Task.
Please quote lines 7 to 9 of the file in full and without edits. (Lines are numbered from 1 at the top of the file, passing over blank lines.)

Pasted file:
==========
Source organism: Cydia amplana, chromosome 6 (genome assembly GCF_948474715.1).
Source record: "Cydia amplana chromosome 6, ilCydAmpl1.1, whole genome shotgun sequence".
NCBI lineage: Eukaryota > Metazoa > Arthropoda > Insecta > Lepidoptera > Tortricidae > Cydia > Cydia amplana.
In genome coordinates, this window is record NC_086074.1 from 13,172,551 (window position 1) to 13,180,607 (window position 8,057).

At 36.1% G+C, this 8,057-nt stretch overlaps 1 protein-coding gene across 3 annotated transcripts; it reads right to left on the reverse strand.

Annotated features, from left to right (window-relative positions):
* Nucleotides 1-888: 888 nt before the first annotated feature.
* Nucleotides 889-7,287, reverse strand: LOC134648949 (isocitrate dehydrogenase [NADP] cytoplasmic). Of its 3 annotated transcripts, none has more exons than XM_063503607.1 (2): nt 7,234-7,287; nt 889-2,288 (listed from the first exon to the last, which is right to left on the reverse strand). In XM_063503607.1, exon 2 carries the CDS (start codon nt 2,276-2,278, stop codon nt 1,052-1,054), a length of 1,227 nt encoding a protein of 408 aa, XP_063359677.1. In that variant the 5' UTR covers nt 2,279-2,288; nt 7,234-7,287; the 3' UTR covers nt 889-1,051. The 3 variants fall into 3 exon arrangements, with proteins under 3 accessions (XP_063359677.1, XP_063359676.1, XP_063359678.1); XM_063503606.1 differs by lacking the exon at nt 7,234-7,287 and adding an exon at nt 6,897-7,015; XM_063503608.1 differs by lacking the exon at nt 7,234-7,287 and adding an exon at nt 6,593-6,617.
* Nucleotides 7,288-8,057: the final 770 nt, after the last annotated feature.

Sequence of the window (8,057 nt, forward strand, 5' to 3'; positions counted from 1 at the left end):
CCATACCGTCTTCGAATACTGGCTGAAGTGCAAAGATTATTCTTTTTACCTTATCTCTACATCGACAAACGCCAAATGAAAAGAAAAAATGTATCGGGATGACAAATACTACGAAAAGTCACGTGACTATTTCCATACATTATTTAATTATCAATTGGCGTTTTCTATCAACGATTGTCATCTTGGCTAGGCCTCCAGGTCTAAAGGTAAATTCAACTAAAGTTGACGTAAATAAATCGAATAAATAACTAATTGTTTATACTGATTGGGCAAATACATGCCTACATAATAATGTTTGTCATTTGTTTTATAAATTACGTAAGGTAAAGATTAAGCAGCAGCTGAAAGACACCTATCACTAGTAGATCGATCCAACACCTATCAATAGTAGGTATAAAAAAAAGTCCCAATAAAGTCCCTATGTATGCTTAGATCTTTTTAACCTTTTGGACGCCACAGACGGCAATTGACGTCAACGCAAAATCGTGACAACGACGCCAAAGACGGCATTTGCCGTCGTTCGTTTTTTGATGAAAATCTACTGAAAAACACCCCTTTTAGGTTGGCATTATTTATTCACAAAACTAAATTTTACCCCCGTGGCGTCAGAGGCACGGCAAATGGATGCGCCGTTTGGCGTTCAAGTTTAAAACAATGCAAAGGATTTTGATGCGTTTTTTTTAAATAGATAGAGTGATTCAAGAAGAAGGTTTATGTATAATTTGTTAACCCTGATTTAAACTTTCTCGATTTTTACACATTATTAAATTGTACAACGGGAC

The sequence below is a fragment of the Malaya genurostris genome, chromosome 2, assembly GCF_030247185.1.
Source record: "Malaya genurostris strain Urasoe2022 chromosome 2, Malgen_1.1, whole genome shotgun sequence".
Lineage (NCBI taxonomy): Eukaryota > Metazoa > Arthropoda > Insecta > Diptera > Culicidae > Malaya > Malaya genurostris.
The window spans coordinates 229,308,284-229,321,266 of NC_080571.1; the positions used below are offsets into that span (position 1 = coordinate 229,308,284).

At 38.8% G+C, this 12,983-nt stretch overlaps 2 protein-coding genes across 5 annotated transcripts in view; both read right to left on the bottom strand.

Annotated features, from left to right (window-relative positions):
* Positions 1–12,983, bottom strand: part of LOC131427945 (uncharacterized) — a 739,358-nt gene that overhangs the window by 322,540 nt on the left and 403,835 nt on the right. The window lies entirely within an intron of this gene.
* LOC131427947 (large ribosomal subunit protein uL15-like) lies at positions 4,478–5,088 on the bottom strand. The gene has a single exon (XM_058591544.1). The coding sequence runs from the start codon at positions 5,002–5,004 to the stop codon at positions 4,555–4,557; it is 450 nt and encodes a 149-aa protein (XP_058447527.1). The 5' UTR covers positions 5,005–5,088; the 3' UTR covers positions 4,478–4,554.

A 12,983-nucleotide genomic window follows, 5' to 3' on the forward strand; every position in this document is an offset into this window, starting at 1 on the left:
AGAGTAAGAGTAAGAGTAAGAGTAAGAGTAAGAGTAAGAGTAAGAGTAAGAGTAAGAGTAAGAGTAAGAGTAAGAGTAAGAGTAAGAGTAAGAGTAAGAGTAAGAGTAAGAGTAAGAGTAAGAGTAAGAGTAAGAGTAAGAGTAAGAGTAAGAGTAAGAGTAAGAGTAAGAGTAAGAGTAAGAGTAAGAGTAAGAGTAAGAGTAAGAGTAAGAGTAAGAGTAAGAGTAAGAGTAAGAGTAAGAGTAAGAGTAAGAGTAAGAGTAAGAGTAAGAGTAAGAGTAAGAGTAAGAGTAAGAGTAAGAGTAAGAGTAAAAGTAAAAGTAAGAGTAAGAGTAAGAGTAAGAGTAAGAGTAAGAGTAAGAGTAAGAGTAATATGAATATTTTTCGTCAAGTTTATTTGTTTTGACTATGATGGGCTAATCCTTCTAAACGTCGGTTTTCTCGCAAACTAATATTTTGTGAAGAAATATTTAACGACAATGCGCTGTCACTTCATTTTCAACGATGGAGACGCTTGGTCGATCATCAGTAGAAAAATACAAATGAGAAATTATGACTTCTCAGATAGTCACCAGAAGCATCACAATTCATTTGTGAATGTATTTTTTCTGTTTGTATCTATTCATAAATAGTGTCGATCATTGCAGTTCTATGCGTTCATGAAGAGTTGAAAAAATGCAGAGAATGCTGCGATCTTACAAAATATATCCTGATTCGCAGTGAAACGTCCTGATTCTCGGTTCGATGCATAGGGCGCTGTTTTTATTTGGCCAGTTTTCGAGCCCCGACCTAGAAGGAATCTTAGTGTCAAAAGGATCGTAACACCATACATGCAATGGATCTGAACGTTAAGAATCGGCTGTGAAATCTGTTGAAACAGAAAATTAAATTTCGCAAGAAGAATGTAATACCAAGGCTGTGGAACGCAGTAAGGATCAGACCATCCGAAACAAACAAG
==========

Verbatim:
* Nucleotides 1-888: 888 nt before the first annotated feature.
* Nucleotides 889-7,287, reverse strand: LOC134648949 (isocitrate dehydrogenase [NADP] cytoplasmic). Of its 3 annotated transcripts, none has more exons than XM_063503607.1 (2): nt 7,234-7,287; nt 889-2,288 (listed from the first exon to the last, which is right to left on the reverse strand). In XM_063503607.1, exon 2 carries the CDS (start codon nt 2,276-2,278, stop codon nt 1,052-1,054), a length of 1,227 nt encoding a protein of 408 aa, XP_063359677.1. In that variant the 5' UTR covers nt 2,279-2,288; nt 7,234-7,287; the 3' UTR covers nt 889-1,051. The 3 variants fall into 3 exon arrangements, with proteins under 3 accessions (XP_063359677.1, XP_063359676.1, XP_063359678.1); XM_063503606.1 differs by lacking the exon at nt 7,234-7,287 and adding an exon at nt 6,897-7,015; XM_063503608.1 differs by lacking the exon at nt 7,234-7,287 and adding an exon at nt 6,593-6,617.
* Nucleotides 7,288-8,057: the final 770 nt, after the last annotated feature.